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Melanie Hilton: ‘My Identity’
As an Inspirator in Nepal, I worked with ActionAid’s partner organization, the Muslim Community Development and Awareness Centre, seeking to educate and empower Muslim women to advocate, organize, and exercise their legal rights. In particular, my efforts were focused on combating the growing incidence of arbitrary divorce under Sharia law, i.e. talaaq.14. May 2012
Islamic law prescribes a distinct process for effectuating divorce whereby a man can initiate divorce by uttering the word "talaaq” three successive times. As a result, many Nepali Muslim women have endured the consequences of impulsive divorce, which include, but are not limited to, complete social ostracization, homelessness, and human trafficking. Exacerbating these effects is the lack of recognition of Muslim family law in Nepal’s Constitution.
The Inspirator programme is a short-term cross-cultural endeavour to find new solutions to old problems. Prior to my placement, I was briefed on ActionAid Nepal’s country strategy and priorities. Eager to imbue a ‘Human Rights Based Approach’ within the partner organization’s daily workings, my colleagues and I regularly sat in ‘Reflect’ style sessions – a popular ActionAid learning technique. These sessions enabled us to identify issues pertaining to talaaq and informed subsequent steps to diminish its popularity. Consequently, our course of action included a quick census survey to estimate the number of talaqqi women in the Nepalgunj area, outreach efforts urging Muslim clerics to counsel couples to seek a marriage certificate prior to a religious ceremony, and the introduction of streamlined processes to report and document cases of gender violence.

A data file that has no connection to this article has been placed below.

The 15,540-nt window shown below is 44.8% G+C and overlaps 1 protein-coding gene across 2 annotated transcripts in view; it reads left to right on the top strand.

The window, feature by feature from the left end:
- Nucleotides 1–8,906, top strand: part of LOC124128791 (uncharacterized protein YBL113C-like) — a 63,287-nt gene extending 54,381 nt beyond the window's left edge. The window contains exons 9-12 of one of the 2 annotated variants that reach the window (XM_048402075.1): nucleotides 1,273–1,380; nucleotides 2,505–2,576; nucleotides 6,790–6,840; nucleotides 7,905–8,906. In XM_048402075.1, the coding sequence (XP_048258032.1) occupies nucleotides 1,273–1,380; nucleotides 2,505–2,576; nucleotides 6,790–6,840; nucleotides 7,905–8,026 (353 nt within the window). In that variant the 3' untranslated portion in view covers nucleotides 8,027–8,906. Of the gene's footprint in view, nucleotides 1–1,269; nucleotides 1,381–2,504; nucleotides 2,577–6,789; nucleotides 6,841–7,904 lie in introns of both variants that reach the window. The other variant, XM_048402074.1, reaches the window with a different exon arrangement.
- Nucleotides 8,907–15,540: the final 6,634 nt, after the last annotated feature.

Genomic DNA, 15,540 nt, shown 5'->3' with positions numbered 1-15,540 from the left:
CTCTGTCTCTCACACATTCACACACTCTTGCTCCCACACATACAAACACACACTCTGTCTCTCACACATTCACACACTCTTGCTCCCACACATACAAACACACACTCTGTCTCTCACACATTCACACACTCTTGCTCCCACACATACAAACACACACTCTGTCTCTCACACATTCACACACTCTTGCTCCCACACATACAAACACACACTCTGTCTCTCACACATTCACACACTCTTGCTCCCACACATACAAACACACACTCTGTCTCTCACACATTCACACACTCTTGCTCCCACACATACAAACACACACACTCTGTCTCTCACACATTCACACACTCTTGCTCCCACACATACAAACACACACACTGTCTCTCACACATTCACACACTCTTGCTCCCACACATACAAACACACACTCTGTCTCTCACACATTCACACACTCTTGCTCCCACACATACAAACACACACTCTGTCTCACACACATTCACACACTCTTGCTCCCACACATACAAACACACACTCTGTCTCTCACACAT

State-issued documentation helps ensure that the Country’s most vulnerable citizens are able to access vital resources during times of great hardship and need. As a crucial first step toward preventing many of arbitrary divorce’s most harmful effects, we coordinated a ‘Hamre Paheechaan’, ‘My Identity’ advocacy campaign, which helped over 1700 members of Nepal’s Muslim community secure birth, marriage and citizenship certificates. In addition to helping Nepal’s Muslims navigate near impenetrable bureaucratic channels in their quests for personal recognition, the ‘Hamre Paheechaan’ campaign aimed to inculcate a broader sense of civic inclusiveness. At every stage of the campaign, from the creation of the campaign banner – on which we collected thumbprints to represent the public’s endorsement – to the recording of a personalized radio-jingle that narrated issues confronted by Nepal’s Muslims, the local community was involved.
During this time, I worked closely with right holders and duty bearers, which enabled me to observe first-hand the importance of cross-national solutions to development challenges. As someone who was keen on gaining a hands-on grassroots development experience, the Inspirator program provided an unparalleled opportunity to learn, experience and contribute.